How can you check out of a hotel but never leave?
Don Henley later explained that the statement has a deeper meaning“about the dark underbelly of the American dream and about excess in America.”
Even if you leave Hollywood and your dreams of glamour and fame behind, the seediness of the industry stays with you.
More Examples of Paradox
10. Zeno’s Paradox
Zeno’s Paradox is the idea that one can never actually reach their destination or goal.
“That which is in locomotion must arrive at the half-way stage before it arrives at the goal.”
Ok, that makes sense. You get halfway done before you finish.
But then you think about it.
If you are walking towards a wall 10 feet away, you must first go 5 feet.
Then you have 5 feet left.
But before you can cover those 5 feet, you have to walk 2.5 feet.
Then you need to walk 1.25 feet.
Then you need to walk 0.625 feet.
And so on.
Even though the distances get smaller, there’s always another point between you and your final destination.
Today this isn’t considered a logical paradox. You know it is physically possible to get from point A to point B by walking 10 feet.
But for ancient philosophers, this thought experiment was a point of debate.
11. Russell’s Paradox
Russell’s Paradox is sometimes called the Barber’s Paradox.
If a barber is “one who shaves all those and those only who do not shave themselves,” does the barber shave himself?
The barber cannot shave himself if he only shaves those who don’t shave themselves. If he shaves himself, he’s no longer the barber.
But if he doesn’t shave himself, then he fits into the target market of consumers he would shave, so he can shave himself.
12. Bootstrap Paradox
Here’s an example from Astronomy Trek that explains the bootstrap paradox.
A time traveler goes back in time and teaches the theory of relativity to Einstein.
Einstein claims it as his work.
Over the years the work is published multiple times and the original time traveler ends up with a copy.
He goes to Einstein in awe and wants to know how Einstein made this amazing discovery.
Einstein learned of it from the time traveler, but the time traveler learned it from Einstein. Who, then, is the original author of the theory?
13. Predestination Paradox
You somehow learn that you’re going to die in a train crash. So you decide that you’ll never ride a train.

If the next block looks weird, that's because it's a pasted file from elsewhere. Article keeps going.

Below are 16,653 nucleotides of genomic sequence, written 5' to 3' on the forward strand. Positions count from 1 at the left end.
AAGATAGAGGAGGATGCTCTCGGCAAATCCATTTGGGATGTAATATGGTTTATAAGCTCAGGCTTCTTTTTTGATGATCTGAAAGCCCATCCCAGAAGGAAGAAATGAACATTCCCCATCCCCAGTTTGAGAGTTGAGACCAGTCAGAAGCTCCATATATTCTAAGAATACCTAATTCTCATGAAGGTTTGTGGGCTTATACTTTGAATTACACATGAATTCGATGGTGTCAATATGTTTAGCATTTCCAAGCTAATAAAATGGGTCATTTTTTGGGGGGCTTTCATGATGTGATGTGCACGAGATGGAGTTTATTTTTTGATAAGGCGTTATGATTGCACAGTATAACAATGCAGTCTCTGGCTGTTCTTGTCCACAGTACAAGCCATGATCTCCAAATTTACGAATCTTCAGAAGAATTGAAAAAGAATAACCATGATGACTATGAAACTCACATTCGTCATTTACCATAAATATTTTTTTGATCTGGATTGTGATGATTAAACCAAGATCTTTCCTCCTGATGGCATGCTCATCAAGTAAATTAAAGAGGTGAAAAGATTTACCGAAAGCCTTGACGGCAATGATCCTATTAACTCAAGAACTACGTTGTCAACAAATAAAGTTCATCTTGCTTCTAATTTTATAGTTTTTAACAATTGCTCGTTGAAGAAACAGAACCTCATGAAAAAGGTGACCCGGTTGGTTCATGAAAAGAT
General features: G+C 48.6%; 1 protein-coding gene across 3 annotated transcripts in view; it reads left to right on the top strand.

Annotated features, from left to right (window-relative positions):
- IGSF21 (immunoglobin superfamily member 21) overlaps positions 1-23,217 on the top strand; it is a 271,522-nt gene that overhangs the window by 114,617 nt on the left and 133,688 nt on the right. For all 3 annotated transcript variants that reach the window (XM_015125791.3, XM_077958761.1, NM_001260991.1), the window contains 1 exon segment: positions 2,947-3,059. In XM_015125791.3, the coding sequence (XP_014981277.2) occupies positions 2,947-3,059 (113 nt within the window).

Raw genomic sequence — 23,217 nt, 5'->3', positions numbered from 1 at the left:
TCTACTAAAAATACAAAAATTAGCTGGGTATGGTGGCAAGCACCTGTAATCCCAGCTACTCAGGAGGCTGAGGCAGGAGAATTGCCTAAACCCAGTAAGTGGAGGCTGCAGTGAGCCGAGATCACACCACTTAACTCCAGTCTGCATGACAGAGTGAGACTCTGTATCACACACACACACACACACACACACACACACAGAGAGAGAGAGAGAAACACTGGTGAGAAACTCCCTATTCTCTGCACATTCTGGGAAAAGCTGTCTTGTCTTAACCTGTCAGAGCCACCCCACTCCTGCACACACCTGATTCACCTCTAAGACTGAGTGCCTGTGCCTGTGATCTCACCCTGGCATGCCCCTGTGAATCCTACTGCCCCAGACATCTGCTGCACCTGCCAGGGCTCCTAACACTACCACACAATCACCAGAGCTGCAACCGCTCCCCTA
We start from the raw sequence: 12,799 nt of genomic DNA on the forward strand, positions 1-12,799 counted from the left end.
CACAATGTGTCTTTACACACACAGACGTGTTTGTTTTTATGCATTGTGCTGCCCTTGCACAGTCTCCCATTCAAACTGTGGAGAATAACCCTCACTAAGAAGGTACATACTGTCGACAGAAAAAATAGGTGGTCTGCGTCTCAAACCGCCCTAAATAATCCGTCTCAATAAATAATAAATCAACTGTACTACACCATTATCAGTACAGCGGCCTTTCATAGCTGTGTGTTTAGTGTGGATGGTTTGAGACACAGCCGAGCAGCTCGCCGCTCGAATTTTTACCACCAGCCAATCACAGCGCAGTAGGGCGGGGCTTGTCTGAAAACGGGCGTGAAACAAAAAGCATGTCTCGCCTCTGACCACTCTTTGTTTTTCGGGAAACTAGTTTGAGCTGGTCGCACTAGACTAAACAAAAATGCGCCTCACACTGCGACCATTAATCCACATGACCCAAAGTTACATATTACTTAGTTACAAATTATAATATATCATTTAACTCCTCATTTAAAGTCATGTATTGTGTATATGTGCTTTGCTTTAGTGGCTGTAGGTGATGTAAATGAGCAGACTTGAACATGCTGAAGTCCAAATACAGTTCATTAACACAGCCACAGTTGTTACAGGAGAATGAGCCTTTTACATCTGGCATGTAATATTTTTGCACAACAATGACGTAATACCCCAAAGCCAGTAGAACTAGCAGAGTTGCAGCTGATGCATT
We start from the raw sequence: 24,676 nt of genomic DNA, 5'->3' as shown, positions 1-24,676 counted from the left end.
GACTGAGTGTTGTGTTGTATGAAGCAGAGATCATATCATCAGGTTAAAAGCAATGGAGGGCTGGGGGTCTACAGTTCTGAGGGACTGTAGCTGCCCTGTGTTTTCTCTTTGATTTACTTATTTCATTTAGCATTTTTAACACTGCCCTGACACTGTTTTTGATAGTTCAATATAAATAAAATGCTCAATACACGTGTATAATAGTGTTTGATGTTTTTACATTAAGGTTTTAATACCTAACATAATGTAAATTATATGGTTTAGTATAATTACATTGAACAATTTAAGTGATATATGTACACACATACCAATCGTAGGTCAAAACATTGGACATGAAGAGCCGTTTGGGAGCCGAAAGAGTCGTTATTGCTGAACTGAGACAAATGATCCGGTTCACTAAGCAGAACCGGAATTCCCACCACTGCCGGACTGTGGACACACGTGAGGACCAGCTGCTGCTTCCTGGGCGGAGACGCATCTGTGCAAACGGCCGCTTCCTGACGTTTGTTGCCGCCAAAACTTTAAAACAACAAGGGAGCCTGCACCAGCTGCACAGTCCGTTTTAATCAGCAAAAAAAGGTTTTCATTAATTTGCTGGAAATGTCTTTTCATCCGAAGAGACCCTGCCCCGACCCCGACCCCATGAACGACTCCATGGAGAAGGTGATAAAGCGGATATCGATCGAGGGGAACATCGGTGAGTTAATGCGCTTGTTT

But years later you’re driving over railroad tracks and your car gets stuck on the tracks. A train crashes into you and you die upon impact.
Because of a train crash.
Your attempts to change your predestined future failed.
Why Use Paradox in Your Writing?
There are four powerful reasons to use paradoxes in your writing.
- To add conflict that needs resolution, keeping your readers in suspense.
- To add a touch of humor to a tense or difficult situation.
- To challenge your readers to think differently about a popular concept or belief.
- To point out the inconsistencies of human nature.
Now let’s go over some other literary terms often confused with paradox.
While a paradox is a contradictory statement or sentence, an oxymoron is the juxtaposition of two contradictory words.
These are all examples of oxymorons. Two words that go together but are contradictory.
A self-fulfilling prophecy is an expectation we have that influences our behavior, making the expectation come true.
You may believe that you are bad at math because of something your third-grade teacher said.
So you never attempted to study math. You’ve decided it’s not worth the trouble. You’re going to fail no matter what you do because you are bad at math.
Because you don’t study, you fail your math exams.
You believed you would fail, and you did. That’s a self-fulfilling prophecy.
A dilemma is a difficult choice where there is no good answer.
A heart-wrenching example of a dilemma is in the novel Sophie’s Choice.
Interred at Auschwitz during WWII with her two children, her Nazi captors forced the Jewish mother to choose between her children. She had to pick one child to live and one child to die.
Irony is when events happen that are not the expected result.
While all writers make mistakes, a writer who wants to attract clients should showcase their best work.
Juxtaposition is when two or more contrasting elements are paired together.
One of the clearest examples of juxtaposition is found in Charles Dickens’ A Tale of Two Cities:
“It was the best of times, it was the worst of times, it was the age of wisdom, it was the age of foolishness…”
The contrast of best and worst, wisdom and foolishness set the tone for Dickens’ story.
Antithesis is when you put two similarly structured sentences together and each has opposing ideas.
When Neil Armstrong said “That’s one small step for a man, one giant leap for mankind,” that is an example of antithesis. A small step and a giant leap are opposite actions.
Final Thoughts on Paradox Examples
Now you have a better understanding of what paradox is and how to use it.
Ready to add it to your list of writing skills?
Let’s see what you can do!